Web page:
"I am fully committed to work towards real compromise, one that asks for sacrifice from everyone who can afford it to tackle our long-term debt challenges. I'm prepared to make hard choices when those choices are necessary to solve our nation's challenges and make it stronger. However, I cannot endorse a process that will worsen our economy, burden middle class families, and reduce our children's opportunities in the future, and doesn't ask those who have so much already to contribute one thin dime.
"Somewhere in the frenzy of economic anxiety, ideology, and electoral politics, Washington has lost its way. The greatness of America and the strength of our economy cannot be separated from the well-being of the American middle class. If we continue to sacrifice their prosperity to subsidize the well-off and well-connected, we sacrifice America's future."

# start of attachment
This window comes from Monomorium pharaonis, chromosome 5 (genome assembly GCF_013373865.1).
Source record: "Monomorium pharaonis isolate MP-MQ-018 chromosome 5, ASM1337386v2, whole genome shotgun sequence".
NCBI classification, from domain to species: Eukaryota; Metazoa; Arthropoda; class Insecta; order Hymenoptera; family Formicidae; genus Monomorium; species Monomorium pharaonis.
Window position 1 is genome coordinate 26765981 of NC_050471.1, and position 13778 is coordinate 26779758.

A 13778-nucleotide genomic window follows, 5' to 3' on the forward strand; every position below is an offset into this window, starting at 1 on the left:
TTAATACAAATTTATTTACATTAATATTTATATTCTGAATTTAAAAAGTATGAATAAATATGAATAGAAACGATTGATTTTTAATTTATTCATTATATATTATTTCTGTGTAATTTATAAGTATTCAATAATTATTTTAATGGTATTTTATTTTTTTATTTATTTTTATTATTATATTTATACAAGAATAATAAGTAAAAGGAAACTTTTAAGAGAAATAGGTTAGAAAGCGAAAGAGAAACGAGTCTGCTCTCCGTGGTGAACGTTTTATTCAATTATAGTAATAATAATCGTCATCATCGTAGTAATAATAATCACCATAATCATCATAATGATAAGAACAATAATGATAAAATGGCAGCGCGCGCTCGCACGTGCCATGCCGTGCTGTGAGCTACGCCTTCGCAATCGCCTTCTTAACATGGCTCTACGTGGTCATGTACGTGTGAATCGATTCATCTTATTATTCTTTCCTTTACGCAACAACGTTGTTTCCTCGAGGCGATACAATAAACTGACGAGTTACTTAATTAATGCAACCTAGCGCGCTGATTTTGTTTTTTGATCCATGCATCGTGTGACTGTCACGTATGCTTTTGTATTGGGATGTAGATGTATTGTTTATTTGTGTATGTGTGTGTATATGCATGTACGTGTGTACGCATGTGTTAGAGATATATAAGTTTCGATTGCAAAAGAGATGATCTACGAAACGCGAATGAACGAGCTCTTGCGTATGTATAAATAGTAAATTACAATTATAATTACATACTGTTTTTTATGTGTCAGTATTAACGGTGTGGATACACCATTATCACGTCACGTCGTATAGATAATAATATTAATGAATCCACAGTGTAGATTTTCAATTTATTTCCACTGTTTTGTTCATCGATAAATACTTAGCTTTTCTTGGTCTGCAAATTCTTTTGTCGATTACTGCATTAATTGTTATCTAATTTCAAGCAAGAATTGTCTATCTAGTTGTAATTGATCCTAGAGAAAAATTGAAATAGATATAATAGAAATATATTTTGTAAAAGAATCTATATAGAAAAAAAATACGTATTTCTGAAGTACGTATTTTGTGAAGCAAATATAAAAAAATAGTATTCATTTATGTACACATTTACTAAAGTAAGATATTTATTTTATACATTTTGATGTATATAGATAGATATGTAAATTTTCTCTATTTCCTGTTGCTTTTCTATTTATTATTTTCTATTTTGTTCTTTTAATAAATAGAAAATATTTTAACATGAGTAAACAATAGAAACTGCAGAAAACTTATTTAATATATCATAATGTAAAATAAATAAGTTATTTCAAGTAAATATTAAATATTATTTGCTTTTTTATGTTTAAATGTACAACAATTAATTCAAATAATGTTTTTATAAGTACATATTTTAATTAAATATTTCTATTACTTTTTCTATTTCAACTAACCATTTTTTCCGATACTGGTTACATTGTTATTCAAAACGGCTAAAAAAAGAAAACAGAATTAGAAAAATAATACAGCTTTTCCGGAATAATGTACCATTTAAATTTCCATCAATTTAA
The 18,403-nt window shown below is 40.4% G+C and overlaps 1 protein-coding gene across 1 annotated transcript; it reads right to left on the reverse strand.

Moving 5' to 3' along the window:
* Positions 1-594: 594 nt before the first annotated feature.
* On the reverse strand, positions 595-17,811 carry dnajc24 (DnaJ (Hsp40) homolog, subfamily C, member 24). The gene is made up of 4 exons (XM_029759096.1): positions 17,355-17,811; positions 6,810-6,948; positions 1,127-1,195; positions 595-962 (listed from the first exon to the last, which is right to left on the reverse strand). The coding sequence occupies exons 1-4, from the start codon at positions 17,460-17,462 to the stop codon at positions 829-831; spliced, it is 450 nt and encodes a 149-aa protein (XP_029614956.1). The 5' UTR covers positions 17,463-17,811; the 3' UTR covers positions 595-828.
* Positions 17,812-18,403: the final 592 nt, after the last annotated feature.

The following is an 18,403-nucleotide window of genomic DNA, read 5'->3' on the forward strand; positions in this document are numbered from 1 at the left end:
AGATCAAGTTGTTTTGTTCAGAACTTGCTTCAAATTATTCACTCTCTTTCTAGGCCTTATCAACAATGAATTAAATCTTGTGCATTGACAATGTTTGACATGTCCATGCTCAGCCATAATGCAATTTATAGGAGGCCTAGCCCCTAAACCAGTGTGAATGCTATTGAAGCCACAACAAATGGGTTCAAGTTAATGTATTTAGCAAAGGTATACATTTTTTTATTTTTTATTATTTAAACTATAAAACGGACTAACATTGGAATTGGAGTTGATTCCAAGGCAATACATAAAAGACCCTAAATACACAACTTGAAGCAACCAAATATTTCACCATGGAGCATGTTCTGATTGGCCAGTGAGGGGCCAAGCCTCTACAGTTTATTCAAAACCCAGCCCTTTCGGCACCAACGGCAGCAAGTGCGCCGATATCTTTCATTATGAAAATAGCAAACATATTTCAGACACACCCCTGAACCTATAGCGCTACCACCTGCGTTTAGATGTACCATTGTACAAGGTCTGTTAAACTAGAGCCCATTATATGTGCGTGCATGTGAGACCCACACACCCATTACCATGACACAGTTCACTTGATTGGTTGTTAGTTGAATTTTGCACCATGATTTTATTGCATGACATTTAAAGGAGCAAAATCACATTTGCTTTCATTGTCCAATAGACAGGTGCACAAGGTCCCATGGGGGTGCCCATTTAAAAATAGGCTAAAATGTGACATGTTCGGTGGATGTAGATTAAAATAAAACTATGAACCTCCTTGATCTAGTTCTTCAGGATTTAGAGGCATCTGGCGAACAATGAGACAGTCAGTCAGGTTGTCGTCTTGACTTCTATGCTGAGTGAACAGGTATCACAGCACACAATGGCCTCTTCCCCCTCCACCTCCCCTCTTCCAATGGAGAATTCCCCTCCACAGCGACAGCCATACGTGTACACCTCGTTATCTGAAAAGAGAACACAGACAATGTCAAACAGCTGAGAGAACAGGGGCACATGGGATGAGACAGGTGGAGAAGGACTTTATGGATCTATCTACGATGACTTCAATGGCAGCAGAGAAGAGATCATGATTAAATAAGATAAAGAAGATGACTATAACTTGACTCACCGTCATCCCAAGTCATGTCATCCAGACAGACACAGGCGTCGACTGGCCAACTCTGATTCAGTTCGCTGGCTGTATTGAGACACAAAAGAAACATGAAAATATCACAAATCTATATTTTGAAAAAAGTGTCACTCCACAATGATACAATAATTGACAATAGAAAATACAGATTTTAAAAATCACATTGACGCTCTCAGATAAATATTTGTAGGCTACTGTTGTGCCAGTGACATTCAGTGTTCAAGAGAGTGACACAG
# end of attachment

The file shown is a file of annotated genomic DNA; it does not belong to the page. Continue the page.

I appreciate hearing from so many Oregonians about this debt ceiling agreement. Thank you for sharing your thoughts and please keep in touch.
All my best,
Jeffrey A. Merkley
United States Senator
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Dear Mr. Adad:
Thank you for contacting me about the federal budget. I appreciate hearing from you on this important issue.
I want you to know that during the 112th Congress I will continue to fight for bipartisan, common sense ideas on how to reduce our federal deficit and balance the budget. Congress must work across party lines to effectively address this issue, just as I have done with Senators Gregg and Coats on comprehensive tax reform. Reducing our nation?s deficit is not a partisan issue and we must be willing to sacrifice politics in order to make the tough decisions necessary to balance the budget. At the same time we must take appropriate measures to ensure that any effort to balance the budget does not put our economic recovery at risk or endanger essential safety-net programs.